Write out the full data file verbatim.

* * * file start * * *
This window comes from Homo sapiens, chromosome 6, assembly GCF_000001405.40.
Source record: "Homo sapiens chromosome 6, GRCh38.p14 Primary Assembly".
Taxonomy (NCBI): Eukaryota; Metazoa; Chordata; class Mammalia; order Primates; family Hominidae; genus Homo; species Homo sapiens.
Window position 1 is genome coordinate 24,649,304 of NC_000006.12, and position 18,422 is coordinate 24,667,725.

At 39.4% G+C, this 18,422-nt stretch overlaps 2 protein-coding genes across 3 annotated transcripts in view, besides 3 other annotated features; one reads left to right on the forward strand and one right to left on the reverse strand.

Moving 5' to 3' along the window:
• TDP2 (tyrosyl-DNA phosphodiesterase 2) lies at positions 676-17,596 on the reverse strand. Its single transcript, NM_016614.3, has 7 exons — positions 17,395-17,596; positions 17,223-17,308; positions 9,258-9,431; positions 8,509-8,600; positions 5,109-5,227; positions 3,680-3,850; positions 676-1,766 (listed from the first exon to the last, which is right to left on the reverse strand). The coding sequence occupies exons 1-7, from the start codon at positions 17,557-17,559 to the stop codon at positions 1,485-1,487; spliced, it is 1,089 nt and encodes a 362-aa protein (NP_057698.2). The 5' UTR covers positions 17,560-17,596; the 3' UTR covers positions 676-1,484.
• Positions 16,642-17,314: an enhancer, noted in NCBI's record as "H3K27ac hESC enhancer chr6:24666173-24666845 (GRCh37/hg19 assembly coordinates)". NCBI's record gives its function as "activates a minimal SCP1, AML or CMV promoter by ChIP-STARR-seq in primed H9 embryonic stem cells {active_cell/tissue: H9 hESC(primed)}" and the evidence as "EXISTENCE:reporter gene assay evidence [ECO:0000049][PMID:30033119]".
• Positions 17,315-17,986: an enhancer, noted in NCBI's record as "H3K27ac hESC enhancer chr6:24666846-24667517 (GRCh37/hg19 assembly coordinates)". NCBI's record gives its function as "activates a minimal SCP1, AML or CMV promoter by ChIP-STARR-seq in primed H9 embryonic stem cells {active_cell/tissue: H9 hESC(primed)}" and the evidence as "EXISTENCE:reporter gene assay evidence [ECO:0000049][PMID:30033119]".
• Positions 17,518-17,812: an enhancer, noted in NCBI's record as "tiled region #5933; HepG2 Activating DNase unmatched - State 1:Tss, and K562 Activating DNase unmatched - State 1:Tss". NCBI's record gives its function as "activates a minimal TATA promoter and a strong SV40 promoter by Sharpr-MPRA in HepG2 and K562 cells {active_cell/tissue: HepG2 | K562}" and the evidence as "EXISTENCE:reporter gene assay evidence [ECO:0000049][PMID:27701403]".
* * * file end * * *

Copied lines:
This window comes from Homo sapiens, chromosome 6, assembly GCF_000001405.40.
Source record: "Homo sapiens chromosome 6, GRCh38.p14 Primary Assembly".
Taxonomy (NCBI): Eukaryota; Metazoa; Chordata; class Mammalia; order Primates; family Hominidae; genus Homo; species Homo sapiens.
Window position 1 is genome coordinate 24,649,304 of NC_000006.12, and position 18,422 is coordinate 24,667,725.

At 39.4% G+C, this 18,422-nt stretch overlaps 2 protein-coding genes across 3 annotated transcripts in view, besides 3 other annotated features; one reads left to right on the forward strand and one right to left on the reverse strand.

Moving 5' to 3' along the window:
• TDP2 (tyrosyl-DNA phosphodiesterase 2) lies at positions 676-17,596 on the reverse strand. Its single transcript, NM_016614.3, has 7 exons — positions 17,395-17,596; positions 17,223-17,308; positions 9,258-9,431; positions 8,509-8,600; positions 5,109-5,227; positions 3,680-3,850; positions 676-1,766 (listed from the first exon to the last, which is right to left on the reverse strand). The coding sequence occupies exons 1-7, from the start codon at positions 17,557-17,559 to the stop codon at positions 1,485-1,487; spliced, it is 1,089 nt and encodes a 362-aa protein (NP_057698.2). The 5' UTR covers positions 17,560-17,596; the 3' UTR covers positions 676-1,484.
• Positions 16,642-17,314: an enhancer, noted in NCBI's record as "H3K27ac hESC enhancer chr6:24666173-24666845 (GRCh37/hg19 assembly coordinates)". NCBI's record gives its function as "activates a minimal SCP1, AML or CMV promoter by ChIP-STARR-seq in primed H9 embryonic stem cells {active_cell/tissue: H9 hESC(primed)}" and the evidence as "EXISTENCE:reporter gene assay evidence [ECO:0000049][PMID:30033119]".
• Positions 17,315-17,986: an enhancer, noted in NCBI's record as "H3K27ac hESC enhancer chr6:24666846-24667517 (GRCh37/hg19 assembly coordinates)". NCBI's record gives its function as "activates a minimal SCP1, AML or CMV promoter by ChIP-STARR-seq in primed H9 embryonic stem cells {active_cell/tissue: H9 hESC(primed)}" and the evidence as "EXISTENCE:reporter gene assay evidence [ECO:0000049][PMID:30033119]".
• Positions 17,518-17,812: an enhancer, noted in NCBI's record as "tiled region #5933; HepG2 Activating DNase unmatched - State 1:Tss, and K562 Activating DNase unmatched - State 1:Tss". NCBI's record gives its function as "activates a minimal TATA promoter and a strong SV40 promoter by Sharpr-MPRA in HepG2 and K562 cells {active_cell/tissue: HepG2 | K562}" and the evidence as "EXISTENCE:reporter gene assay evidence [ECO:0000049][PMID:27701403]".